In Quest of the Origins of Vedic Culture: The Indo-Aryan Migration Debate

In Quest of the Origins of Vedic Culture: The Indo-Aryan Migration Debate

In Quest of the Origins of Vedic Culture: The Indo-Aryan Migration Debate

In Quest of the Origins of Vedic Culture: The Indo-Aryan Migration Debate

Synopsis

Western scholars have argued that Indian civilization was the joint product of an invading Indo-European people--the "Indo-Aryans"--and indigenous non-Indo European peoples. Although Indian scholars reject this European reconstruction of their country's history, Western scholarship gives little heed to their argument. In this book, Edwin Bryant explores the nature and origins of this fascinating debate.

Excerpt

The solution to the Indo-European problem has been one of the most consuming intellectual projects of the last two centuries. It has captivated the imagination and dedication of generations of archaeologists, linguists, philologists, anthropologists, historians, and all manner of scholarly, and not so scholarly, dilettantes. Predicated on the deduction that cognate languages necessitate an original protoform spoken by a group of people inhabiting a reasonably delineated geographic area, the problem has resulted in a massive amount of scholarship attempting to reconstruct this protolanguage, locate the original homeland where it was spoken, and conjecture on the social and cultural life of the protospeakers. Although the endeavor has very much been a preoccupation of European scholars, the belief in and pursuit of the origins of European civilization have required scholars to attempt to reconstruct and reconfigure the prehistory and protohistories of other civilizations whose languages happen to belong to the Indo-European language family.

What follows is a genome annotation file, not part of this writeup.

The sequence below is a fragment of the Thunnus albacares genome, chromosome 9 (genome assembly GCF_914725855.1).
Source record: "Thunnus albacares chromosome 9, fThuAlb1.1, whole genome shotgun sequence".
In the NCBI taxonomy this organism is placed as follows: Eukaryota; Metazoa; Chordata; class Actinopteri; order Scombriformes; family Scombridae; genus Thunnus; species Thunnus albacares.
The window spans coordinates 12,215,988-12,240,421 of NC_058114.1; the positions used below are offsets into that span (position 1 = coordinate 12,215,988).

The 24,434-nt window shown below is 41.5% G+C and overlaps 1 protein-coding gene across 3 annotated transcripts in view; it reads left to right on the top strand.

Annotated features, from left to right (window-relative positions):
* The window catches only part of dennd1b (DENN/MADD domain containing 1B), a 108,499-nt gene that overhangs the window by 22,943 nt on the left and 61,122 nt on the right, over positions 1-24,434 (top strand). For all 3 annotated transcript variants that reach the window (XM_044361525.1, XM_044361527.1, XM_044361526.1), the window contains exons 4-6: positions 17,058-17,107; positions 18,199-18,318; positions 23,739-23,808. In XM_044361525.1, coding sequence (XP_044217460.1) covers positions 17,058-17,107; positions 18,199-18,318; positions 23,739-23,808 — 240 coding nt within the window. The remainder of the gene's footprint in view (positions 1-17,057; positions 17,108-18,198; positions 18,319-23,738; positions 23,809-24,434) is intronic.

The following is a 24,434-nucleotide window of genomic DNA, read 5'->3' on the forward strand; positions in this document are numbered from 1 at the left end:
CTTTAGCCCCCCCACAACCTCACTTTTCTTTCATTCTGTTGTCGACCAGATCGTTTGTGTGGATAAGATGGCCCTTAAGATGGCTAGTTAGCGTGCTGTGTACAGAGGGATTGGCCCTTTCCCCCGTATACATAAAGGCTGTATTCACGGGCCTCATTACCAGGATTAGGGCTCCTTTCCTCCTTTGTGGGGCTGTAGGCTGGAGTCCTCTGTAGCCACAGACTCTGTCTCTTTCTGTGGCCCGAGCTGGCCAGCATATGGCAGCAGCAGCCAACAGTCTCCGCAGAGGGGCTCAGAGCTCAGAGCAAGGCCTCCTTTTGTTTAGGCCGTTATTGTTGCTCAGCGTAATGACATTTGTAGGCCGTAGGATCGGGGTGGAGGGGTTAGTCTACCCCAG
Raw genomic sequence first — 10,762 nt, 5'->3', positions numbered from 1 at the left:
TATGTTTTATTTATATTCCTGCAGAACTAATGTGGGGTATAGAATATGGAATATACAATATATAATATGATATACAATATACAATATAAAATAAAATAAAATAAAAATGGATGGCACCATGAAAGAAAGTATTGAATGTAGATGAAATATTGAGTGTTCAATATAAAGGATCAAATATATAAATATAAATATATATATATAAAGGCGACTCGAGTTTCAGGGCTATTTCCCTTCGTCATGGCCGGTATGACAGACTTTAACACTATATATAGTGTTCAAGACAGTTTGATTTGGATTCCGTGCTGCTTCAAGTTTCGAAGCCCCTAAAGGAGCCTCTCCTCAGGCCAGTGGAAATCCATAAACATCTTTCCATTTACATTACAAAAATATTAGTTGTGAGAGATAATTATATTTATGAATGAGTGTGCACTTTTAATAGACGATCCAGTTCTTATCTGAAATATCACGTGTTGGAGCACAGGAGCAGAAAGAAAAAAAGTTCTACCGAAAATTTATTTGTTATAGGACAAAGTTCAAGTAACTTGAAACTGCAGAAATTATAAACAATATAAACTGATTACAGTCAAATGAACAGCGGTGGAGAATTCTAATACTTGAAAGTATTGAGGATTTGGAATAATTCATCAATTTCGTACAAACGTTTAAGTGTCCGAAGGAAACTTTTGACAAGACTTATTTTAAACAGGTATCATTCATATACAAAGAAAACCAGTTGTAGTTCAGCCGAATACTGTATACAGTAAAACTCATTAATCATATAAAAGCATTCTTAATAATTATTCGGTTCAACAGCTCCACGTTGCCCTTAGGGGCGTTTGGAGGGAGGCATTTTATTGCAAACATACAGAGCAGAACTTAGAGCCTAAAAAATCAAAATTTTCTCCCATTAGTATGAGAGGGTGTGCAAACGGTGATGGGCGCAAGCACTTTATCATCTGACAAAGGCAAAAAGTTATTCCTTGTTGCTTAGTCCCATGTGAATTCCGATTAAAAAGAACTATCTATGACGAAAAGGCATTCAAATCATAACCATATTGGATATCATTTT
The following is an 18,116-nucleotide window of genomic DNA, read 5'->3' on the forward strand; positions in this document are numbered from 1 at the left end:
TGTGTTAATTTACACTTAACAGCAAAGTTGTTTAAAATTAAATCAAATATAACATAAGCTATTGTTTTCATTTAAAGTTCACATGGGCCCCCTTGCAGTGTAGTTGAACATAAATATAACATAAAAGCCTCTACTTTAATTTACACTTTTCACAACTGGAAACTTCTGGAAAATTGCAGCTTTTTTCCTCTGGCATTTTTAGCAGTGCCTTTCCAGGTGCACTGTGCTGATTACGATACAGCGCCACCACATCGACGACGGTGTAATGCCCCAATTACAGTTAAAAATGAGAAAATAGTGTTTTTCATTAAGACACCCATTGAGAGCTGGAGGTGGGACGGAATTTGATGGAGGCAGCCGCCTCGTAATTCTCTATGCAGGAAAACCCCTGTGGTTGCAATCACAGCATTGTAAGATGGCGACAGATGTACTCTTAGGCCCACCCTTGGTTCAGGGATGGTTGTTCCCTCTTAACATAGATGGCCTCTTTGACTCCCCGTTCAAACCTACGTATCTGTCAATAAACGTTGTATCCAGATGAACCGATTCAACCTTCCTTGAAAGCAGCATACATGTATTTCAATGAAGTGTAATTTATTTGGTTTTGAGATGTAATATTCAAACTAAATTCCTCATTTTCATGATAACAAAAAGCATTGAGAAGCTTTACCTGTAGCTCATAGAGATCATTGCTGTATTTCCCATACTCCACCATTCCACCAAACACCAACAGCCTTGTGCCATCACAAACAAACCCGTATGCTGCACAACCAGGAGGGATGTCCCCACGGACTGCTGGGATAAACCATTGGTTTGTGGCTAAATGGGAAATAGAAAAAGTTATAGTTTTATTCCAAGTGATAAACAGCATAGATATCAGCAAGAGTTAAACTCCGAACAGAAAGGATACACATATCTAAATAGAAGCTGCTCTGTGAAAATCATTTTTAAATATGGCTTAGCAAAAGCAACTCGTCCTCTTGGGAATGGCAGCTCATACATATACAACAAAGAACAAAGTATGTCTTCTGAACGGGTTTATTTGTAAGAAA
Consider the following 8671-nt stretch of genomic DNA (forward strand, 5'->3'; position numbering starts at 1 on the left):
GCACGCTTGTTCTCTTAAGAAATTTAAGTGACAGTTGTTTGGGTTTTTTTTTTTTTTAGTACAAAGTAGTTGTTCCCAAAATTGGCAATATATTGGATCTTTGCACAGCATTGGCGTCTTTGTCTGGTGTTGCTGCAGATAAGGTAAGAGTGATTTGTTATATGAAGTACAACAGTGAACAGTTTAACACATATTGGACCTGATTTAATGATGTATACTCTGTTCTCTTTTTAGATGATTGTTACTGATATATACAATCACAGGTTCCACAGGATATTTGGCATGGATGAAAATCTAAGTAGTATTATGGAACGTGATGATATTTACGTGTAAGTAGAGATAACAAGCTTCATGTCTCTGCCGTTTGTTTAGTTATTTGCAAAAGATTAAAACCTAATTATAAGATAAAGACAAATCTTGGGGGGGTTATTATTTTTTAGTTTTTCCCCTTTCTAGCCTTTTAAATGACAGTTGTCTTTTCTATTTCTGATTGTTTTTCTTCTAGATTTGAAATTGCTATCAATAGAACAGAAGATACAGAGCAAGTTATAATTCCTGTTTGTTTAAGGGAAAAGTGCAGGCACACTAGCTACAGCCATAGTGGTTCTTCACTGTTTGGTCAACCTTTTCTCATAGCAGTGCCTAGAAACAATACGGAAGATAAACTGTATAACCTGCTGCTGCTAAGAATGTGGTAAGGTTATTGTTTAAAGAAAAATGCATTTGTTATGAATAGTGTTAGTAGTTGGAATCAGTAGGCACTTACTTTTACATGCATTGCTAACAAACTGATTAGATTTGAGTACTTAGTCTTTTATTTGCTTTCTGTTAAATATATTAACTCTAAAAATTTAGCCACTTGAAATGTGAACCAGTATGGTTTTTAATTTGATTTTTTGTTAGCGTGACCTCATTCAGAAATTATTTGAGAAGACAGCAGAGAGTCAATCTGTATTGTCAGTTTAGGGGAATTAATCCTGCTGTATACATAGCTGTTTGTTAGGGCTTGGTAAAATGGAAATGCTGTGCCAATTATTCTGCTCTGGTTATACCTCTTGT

The publicization, in Europe, of the Sanskrit language and of its connection with the classical languages of Europe was the catalyst for the whole post-Enlightenment quest for the Indo-Europeans that continues, unresolved, to this day. This “discovery” of Sanskrit resulted in the earliest history of the Indian subcontinent also being subsumed by the problem of European origins. Although India was initially entertained as the homeland of all the Indo-Europeans, various arguments were raised against this proposal, and Indian civilization was construed as the joint product of an invading IndoEuropean people—the Indo-Aryan branch of the family—and indigenous non-IndoEuropean peoples. Yet although taking it upon themselves to determine the history of the Indian subcontinent in accordance with the currents of scholarship that have ebbed and flowed in academic circles in Europe over the decades, Western scholars have generally been unaware, or dismissive, of voices from India itself that have been critical over the years of this European reconstruction of their country's history. In the words of one of the scholars who will be featured here, “However well-meaning such [scholars] … and their publications are, they have taken it upon themselves the task of interpreting the past heritage of a very large number of people who belong to various nation states and may like to formulate their own ideas of the past” (Chakrabarti 1997, 207).

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